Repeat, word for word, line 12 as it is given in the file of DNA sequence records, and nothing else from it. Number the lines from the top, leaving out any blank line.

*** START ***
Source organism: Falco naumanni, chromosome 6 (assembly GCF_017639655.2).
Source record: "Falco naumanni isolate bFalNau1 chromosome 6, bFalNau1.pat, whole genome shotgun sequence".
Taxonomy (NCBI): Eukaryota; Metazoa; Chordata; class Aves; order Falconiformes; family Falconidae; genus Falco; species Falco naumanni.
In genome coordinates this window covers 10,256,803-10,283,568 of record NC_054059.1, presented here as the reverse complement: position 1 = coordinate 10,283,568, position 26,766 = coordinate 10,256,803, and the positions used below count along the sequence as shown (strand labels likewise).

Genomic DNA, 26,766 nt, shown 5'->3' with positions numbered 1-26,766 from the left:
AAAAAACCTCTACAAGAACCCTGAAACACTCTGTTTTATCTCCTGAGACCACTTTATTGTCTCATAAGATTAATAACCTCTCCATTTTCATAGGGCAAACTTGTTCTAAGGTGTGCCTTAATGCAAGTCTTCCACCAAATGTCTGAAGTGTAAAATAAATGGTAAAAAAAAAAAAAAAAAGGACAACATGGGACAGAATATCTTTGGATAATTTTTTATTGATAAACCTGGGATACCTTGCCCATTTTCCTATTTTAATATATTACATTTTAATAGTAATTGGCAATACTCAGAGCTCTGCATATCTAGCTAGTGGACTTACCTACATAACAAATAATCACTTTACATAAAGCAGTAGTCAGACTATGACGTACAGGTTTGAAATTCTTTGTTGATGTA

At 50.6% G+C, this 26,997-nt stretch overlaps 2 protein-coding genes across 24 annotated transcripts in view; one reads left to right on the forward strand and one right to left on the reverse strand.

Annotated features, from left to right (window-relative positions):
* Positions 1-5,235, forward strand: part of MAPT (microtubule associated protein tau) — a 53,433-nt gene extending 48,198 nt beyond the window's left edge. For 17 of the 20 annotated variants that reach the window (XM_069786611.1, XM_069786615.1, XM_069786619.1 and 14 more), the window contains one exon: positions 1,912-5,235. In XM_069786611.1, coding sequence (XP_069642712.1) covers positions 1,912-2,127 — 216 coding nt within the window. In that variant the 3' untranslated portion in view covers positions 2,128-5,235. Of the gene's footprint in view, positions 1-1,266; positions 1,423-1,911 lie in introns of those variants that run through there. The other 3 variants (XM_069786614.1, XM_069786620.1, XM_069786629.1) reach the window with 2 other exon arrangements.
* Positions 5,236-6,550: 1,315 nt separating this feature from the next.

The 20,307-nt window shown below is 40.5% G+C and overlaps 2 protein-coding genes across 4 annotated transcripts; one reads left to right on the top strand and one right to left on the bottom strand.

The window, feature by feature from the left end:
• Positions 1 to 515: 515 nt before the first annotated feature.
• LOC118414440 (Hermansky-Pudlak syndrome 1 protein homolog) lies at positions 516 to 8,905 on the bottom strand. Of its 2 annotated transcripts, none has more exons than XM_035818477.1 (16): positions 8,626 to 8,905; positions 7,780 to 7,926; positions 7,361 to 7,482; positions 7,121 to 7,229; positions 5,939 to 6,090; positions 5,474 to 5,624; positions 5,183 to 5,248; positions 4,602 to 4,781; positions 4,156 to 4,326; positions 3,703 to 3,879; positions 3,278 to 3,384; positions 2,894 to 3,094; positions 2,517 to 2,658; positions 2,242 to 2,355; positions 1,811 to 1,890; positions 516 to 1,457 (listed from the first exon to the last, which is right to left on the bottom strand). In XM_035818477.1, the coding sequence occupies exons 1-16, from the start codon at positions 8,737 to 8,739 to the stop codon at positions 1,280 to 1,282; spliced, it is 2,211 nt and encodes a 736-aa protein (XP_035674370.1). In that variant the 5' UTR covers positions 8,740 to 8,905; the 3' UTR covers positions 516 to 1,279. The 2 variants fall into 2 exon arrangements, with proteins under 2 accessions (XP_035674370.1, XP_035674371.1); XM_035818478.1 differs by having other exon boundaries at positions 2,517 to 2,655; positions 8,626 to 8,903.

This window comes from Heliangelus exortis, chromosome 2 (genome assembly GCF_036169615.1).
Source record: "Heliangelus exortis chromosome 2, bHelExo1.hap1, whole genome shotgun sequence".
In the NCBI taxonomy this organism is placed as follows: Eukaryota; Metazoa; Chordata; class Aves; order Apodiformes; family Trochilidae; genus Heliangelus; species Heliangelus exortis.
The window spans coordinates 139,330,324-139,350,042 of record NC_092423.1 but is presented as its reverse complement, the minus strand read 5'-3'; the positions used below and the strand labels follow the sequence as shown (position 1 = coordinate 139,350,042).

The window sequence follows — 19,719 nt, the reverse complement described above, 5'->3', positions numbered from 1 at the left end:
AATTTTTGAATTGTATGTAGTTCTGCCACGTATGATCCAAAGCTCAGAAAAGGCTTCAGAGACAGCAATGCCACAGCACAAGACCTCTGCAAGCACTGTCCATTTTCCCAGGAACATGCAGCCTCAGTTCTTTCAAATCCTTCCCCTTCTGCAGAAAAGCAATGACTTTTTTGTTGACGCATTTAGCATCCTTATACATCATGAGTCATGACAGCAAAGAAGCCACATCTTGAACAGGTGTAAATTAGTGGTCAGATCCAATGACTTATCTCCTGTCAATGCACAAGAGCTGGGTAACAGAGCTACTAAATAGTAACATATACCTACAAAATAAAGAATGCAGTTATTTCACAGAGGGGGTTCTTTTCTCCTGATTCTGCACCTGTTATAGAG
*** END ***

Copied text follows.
The window, feature by feature from the left end: